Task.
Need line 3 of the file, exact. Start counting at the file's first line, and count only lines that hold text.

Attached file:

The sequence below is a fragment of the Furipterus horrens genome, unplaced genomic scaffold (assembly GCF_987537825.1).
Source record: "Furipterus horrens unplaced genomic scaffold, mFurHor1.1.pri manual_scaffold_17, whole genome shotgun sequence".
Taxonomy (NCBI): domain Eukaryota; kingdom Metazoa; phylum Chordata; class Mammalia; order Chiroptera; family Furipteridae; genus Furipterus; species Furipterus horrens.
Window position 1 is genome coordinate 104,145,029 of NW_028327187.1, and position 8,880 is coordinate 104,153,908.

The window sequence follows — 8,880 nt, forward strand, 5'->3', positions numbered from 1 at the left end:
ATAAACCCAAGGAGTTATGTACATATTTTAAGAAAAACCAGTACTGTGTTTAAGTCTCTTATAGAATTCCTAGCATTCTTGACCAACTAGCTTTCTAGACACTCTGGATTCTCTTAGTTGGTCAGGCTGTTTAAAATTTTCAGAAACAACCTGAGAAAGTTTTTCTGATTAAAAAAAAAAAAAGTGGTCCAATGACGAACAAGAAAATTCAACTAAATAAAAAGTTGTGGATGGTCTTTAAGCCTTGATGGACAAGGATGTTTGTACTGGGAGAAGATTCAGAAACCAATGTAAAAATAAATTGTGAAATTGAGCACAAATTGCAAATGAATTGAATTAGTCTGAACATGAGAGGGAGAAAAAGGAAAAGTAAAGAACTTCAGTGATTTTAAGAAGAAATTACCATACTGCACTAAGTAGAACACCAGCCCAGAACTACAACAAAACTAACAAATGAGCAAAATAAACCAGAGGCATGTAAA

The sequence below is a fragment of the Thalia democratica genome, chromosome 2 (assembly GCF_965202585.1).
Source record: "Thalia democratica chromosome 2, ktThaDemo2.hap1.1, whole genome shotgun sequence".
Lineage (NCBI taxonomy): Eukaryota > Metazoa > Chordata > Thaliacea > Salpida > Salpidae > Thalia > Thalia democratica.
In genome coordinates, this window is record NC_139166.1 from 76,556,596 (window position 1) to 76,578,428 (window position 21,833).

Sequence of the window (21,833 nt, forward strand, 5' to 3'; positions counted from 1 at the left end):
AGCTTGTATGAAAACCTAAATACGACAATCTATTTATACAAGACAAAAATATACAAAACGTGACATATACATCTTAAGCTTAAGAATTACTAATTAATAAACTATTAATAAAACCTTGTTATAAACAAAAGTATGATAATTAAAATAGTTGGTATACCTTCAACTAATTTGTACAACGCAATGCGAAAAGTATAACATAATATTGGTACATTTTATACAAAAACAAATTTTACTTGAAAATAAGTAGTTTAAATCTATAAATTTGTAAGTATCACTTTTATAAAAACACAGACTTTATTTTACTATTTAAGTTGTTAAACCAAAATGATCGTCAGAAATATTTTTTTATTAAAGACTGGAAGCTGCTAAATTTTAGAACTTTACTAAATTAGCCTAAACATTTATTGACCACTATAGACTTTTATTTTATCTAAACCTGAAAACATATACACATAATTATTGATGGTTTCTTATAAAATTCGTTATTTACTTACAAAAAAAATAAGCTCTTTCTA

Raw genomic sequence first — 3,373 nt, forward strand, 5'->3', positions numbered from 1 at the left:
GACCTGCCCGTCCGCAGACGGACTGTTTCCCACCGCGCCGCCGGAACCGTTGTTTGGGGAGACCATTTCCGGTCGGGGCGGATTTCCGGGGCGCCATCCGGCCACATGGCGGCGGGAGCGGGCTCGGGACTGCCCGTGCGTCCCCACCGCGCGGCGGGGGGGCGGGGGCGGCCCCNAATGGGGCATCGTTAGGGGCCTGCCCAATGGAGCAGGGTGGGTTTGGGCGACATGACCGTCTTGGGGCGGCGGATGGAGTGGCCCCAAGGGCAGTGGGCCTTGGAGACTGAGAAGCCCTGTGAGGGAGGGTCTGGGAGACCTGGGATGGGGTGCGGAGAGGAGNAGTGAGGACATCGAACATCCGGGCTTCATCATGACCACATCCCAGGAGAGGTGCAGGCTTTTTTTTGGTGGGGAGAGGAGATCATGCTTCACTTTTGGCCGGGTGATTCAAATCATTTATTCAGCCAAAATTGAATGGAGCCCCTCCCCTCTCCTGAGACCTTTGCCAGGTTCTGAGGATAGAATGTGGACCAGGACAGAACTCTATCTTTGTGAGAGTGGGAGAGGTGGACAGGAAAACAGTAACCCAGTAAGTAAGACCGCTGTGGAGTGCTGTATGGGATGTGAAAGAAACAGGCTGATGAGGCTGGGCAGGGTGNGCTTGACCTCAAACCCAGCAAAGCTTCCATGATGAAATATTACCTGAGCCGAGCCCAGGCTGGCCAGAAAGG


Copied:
Taxonomy (NCBI): domain Eukaryota; kingdom Metazoa; phylum Chordata; class Mammalia; order Chiroptera; family Furipteridae; genus Furipterus; species Furipterus horrens.